The kind of earnest, well-intentioned embarrassment that some reasonable viewers will find gripping and morally urgent, Phillip Noyce’s Lakewood turns a school shooting into a thriller built around one woman and her cellphone. Having had some success with an actor and a phone in 2010’s Buried, writer Christopher Sparling returns to the well, stranding his protagonist (Naomi Watts) in the woods as she desperately tries to find out if her son is alive or dead. A case study in how storytelling contrivances can sabotage a courageously vulnerable performance, the movie addresses American parents’ deepest fears but is just one or two steps away from inviting ritualized communal mockery, à la The Room, at midnight screenings.
Watts plays Amy, whose husband died almost a year ago. Teenage son Noah (Colton Gobbo) has taken the loss especially hard, and on this morning is pretending to be sick so he can avoid school and the constant harassment he faces there. After encouraging him to get out of bed and into class, Amy heads off on a jog through nearby woods.
The Bottom Line
A genuinely horrifying scenario made almost laughable by storytelling contrivances.
Fielding an array of phone calls and automated reminders while she runs, Amy reminds one of a truism too few people seem to know: If you’re texting and walking (or phoning while driving, or googling while watching a movie), you’re doing two things badly when you could do one well. This divided-attention routine, however familiar, makes for annoying viewing. But think twice before wishing for the real action to start.
Even a viewer who avoids reading loglines before seeing a movie will have a good idea what’s in store when he sees the first police car race by Amy on this tree-lined road. But it takes a while for her to realize that her community’s crisis may be her own as well. Her phone shrieks with an alert: Local schools, including her daughter’s elementary campus, are on lockdown after shootings at Noah’s high school. After many agonizing minutes, Amy is frightened to learn that Noah actually did get out of bed and to his campus. She’s evidently too far from home to jog back to her car, so she desperately starts trying to figure out how to get to the community center where authorities are reuniting parents with their kids.
Being less preoccupied with this mission than she is, viewers will be thinking about hints Noyce and Sparling have dropped: Maybe the troubled Noah is the boy with the guns.
In this variant on screens-based cinema (Searching et al.), viewers are freed from the digital device that becomes Amy’s whole world. While she fields call after call, uses maps and ride-hail apps, we gaze through treetops whose fall colors pop in John Brawley’s photography. We can anticipate what Amy doesn’t: the twisted ankle, for instance, that forces her to hobble-jog through much of the film.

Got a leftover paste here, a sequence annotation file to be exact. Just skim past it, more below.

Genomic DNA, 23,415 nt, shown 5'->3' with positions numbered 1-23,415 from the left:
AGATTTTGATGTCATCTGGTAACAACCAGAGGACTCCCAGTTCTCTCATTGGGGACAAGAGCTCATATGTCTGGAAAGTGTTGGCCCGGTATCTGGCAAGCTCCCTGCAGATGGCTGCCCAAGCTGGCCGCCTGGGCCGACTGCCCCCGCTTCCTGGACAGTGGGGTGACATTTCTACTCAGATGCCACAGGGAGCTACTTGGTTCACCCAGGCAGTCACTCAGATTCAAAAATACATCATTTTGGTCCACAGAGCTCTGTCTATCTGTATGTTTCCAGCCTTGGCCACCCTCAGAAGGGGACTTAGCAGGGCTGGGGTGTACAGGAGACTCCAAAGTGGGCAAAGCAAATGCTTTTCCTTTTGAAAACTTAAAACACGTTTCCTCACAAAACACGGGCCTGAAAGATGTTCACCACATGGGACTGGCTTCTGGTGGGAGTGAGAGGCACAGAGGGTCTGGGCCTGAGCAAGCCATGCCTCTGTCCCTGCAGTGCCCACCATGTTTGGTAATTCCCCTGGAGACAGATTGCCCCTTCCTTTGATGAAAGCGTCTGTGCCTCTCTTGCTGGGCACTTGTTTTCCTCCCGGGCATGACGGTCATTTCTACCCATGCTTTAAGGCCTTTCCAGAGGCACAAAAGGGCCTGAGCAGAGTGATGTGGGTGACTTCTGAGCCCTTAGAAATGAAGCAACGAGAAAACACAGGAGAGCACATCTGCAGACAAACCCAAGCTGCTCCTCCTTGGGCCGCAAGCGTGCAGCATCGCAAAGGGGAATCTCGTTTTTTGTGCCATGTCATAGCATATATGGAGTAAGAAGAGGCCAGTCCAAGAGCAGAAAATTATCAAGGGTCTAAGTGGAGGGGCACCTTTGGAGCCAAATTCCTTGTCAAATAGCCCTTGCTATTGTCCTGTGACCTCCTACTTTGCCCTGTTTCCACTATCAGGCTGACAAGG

Trying simultaneously to get out of the woods and to piece together exactly what’s going on with her son, Amy enlists strangers on the phone in increasingly far-fetched ways. The moment when she asks a mechanic at a garage to keep an eye out for her son — “if you see a teenage boy with brown hair …” — was, for this viewer, the point at which unintentional comedy reared its head. Extremes of grief and desperation make people do and say ridiculous things; in a film, that ridiculousness can be heartbreaking, but only when we don’t feel manipulated. With so much of Sparling’s script seemingly designed to artificially complicate an already devastating situation, you might start to worry that Amy will approach the edge of the woods, see her son’s school within jogging distance, and be swatted by Bigfoot before she escapes the trees.
The last act abandons the realism we thought the movie was aiming for, ridiculously positioning Amy as a kind of negotiator, balancing two phones for a four- or five-way call with a SWAT team in the wings. Isn’t Amy’s predicament terrifying enough already, without the trappings of Hollywood thrillers and action flicks?
As in the recent Penguin Bloom, Watts gives her all to questionable material, and in this case her director’s a veteran with several fine movies to his name. But it’s not enough to sell this fundamentally flawed film, especially when it culminates in a nauseatingly obvious “This has to stop!” message about school shootings.